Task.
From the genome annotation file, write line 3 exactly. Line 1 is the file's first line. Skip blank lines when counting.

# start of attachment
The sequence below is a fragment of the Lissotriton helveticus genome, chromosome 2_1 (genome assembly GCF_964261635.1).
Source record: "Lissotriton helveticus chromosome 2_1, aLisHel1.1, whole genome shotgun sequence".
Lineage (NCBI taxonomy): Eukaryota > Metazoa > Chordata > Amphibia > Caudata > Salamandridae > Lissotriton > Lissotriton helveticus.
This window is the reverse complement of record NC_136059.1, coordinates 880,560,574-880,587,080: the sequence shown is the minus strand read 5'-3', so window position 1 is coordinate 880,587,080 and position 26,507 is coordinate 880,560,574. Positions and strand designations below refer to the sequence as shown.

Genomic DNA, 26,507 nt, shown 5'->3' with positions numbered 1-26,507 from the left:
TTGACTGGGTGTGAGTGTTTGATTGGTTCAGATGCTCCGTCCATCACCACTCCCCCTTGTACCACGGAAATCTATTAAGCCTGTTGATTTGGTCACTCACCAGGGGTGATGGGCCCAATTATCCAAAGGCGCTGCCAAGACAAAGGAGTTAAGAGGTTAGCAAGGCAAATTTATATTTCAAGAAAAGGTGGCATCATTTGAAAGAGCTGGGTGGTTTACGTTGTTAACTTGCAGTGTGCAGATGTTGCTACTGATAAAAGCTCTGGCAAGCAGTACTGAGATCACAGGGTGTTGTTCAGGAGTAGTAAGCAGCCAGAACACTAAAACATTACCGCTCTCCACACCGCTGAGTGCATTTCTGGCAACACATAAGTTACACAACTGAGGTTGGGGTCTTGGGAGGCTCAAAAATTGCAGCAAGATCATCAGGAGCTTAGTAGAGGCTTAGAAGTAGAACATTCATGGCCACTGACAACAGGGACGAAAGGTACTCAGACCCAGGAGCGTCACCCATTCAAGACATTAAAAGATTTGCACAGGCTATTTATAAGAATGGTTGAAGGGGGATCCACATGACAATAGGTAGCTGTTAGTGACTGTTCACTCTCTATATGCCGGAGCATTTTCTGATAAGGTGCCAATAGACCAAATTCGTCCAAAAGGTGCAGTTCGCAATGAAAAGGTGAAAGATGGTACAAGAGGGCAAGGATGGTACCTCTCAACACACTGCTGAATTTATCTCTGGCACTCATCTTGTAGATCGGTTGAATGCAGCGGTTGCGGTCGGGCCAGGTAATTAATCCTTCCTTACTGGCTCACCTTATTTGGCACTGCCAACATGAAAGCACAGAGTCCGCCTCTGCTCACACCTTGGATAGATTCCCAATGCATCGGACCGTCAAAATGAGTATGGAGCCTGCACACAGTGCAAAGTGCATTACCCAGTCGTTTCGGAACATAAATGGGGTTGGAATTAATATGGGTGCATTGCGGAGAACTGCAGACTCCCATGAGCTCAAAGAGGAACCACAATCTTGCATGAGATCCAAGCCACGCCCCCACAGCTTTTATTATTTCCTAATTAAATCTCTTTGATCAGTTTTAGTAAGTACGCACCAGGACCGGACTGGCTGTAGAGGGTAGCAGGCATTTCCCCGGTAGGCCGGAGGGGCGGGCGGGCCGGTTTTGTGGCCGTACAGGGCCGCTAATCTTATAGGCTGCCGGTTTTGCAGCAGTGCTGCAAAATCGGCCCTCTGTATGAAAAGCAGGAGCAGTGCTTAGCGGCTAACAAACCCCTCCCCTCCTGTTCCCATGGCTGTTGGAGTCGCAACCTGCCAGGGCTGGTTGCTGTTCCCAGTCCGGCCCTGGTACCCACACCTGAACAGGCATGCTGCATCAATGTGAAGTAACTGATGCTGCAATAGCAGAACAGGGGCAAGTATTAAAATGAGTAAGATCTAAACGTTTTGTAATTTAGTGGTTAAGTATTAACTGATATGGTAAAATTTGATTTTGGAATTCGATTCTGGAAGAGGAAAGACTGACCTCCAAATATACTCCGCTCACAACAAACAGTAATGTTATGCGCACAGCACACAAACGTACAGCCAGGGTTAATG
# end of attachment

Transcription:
Lineage (NCBI taxonomy): Eukaryota > Metazoa > Chordata > Amphibia > Caudata > Salamandridae > Lissotriton > Lissotriton helveticus.